Loot (1970)

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Released 9-Mar-2004

Cover Art

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Details At A Glance

General Extras
Category Comedy None
Rating Rated M
Year Of Production 1970
Running Time 97:06 (Case: 107)
RSDL / Flipper No/No Cast & Crew
Start Up Menu
Region Coding 4 Directed By Silvio Narizzano
Studio
Distributor

Universal Pictures Home Video
Starring Lee Remick
Richard Attenborough
Milo O'Shea
Hywel Bennett
Roy Holder
Dick Emery
Case ?
RPI $14.95 Music Keith Mansfield
Richard Willing Denton


Video Audio
Pan & Scan/Full Frame Full Frame English Dolby Digital 2.0 mono (224Kb/s)
Widescreen Aspect Ratio None
16x9 Enhancement No
Video Format 576i (PAL)
Original Aspect Ratio Unknown Miscellaneous
Jacket Pictures No
Subtitles None Smoking Yes, frequent
Annoying Product Placement No
Action In or After Credits No

NOTE: The Profanity Filter is ON. Turn it off here.

Plot Synopsis

    Although the studios haven't run out of good movies to put onto DVD, they seem to have run out of the obviously good ones. Or perhaps they have decided to put out a budget line of movies. Whatever the reason, there are some shockers being released at the moment.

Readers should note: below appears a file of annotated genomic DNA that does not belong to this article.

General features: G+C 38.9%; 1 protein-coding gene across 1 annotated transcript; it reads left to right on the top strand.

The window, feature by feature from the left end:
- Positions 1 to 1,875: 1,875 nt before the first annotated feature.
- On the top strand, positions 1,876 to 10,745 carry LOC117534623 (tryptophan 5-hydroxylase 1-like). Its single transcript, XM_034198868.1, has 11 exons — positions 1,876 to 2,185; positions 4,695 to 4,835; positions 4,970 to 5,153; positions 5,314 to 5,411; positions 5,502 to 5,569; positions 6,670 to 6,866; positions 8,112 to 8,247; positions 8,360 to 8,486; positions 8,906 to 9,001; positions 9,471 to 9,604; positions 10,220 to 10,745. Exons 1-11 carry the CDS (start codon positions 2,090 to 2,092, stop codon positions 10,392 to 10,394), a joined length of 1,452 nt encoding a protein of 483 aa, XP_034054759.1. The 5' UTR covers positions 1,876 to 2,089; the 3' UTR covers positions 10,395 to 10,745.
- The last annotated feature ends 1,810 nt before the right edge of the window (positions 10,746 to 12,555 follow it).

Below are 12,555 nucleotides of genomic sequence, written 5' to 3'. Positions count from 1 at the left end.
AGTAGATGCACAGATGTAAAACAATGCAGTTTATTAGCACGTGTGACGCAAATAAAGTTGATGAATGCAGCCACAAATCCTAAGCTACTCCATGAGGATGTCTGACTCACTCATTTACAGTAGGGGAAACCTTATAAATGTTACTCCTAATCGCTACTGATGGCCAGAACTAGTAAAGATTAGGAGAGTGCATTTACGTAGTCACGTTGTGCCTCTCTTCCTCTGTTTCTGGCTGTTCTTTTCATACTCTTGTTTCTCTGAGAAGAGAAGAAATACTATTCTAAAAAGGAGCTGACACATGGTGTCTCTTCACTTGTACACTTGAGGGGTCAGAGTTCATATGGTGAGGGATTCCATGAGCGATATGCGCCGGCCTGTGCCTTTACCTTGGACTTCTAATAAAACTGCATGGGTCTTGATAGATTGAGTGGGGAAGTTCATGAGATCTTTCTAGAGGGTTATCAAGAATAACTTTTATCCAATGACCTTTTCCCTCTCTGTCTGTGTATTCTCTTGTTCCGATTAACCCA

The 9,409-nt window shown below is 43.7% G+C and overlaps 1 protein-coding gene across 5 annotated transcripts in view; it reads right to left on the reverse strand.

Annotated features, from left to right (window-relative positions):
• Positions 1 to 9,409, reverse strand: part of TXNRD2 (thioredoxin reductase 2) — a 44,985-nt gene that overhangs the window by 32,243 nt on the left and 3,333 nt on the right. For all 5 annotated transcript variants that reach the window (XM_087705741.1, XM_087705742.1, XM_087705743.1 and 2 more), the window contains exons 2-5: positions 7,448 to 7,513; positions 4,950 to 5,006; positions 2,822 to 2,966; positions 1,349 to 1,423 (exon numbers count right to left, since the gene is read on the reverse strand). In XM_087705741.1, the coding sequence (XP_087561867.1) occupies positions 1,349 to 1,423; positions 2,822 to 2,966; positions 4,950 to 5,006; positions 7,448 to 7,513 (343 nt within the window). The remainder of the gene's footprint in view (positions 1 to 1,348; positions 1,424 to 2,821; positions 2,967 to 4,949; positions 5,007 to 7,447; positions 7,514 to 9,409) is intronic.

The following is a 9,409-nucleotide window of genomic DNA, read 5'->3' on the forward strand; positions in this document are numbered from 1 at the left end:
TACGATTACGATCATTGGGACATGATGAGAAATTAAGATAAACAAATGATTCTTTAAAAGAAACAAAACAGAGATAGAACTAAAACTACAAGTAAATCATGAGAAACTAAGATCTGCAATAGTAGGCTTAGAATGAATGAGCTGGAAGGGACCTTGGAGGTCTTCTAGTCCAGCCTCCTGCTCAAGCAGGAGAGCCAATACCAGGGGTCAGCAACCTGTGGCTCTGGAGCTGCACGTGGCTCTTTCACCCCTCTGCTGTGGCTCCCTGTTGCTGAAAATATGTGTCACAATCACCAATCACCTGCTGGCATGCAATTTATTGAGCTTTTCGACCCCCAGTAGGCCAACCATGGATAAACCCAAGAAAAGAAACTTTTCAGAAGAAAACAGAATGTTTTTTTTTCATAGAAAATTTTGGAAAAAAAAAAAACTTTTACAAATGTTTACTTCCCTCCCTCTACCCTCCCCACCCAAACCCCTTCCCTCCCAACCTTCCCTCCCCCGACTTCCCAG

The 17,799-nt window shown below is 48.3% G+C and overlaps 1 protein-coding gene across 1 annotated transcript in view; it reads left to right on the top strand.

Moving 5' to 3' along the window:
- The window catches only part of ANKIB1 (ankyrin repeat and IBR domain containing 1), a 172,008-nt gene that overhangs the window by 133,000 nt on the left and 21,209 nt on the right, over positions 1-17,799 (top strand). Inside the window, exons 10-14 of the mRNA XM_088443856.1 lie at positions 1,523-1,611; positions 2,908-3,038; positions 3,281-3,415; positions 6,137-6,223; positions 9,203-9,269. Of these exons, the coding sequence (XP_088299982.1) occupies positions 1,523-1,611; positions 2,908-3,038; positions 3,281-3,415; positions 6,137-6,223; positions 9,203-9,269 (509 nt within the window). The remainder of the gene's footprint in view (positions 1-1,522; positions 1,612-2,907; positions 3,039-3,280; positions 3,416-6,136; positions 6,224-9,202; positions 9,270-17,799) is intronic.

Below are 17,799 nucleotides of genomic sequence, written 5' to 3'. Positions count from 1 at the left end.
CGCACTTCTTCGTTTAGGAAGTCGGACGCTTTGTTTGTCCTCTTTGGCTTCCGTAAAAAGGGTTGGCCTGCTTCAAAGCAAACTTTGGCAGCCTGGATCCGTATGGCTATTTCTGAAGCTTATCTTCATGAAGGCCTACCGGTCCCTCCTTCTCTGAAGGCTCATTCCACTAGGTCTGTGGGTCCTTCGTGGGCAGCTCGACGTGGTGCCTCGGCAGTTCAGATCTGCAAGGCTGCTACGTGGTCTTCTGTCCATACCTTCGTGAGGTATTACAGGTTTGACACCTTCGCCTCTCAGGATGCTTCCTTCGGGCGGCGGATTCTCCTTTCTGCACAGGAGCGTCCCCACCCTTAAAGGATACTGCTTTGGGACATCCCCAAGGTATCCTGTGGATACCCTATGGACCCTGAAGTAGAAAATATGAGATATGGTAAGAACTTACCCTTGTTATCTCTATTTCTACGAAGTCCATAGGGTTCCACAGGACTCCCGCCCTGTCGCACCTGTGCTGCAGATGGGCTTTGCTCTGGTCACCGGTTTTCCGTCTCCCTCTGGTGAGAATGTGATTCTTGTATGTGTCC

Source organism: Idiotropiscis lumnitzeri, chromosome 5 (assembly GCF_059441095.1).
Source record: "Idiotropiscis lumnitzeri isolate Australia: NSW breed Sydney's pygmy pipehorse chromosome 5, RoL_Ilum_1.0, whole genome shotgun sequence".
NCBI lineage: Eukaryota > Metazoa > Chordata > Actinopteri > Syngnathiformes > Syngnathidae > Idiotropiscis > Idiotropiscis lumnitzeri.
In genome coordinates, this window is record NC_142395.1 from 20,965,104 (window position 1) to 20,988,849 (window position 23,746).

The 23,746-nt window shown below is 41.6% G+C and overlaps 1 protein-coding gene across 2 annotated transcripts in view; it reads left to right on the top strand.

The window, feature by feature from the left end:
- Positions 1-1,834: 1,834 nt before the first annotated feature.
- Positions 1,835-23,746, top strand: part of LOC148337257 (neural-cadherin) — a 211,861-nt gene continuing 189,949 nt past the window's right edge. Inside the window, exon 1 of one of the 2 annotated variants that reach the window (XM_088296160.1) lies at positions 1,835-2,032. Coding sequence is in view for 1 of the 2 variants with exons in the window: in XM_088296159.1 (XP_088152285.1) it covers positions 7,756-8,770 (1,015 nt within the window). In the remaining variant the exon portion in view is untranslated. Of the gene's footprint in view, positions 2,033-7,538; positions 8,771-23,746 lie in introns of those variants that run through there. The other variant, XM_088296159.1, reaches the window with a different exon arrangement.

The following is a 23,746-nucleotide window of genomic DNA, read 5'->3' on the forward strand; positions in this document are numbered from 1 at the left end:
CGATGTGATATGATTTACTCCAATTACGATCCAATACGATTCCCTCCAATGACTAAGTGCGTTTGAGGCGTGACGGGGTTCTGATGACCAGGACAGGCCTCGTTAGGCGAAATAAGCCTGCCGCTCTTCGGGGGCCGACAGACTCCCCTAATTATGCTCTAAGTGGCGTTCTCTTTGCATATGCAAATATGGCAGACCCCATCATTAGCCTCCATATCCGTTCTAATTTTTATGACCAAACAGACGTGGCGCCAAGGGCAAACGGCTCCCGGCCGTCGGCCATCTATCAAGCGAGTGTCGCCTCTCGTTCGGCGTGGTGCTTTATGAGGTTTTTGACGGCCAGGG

Don't get me wrong, there are some good films being released as budget discs — I'm All Right Jack for example. But this is not one of them.

    This film was released in 1970, which explains the outfits, the haircuts, and the songs.

    Dennis (Hywel Bennett) is supposed to be a lovable rogue (he got the rogue part right) who works as a chauffeur for an undertaker. His mate, Hal (Roy Holder), is waiting for his mother to die. Initially, we think this is because he will inherit money, but we learn differently after a while. Hal's father, Mr McLeavy (Milo O'Shea), is somewhat bemused by the behaviour of the nurse who was tending Mrs McLeavy. The nurse, Fay (Lee Remick), barely waits for Mrs McLeavy to stop breathing before she starts suggesting that he consider marrying again (after a decent interval of mourning — 2 weeks).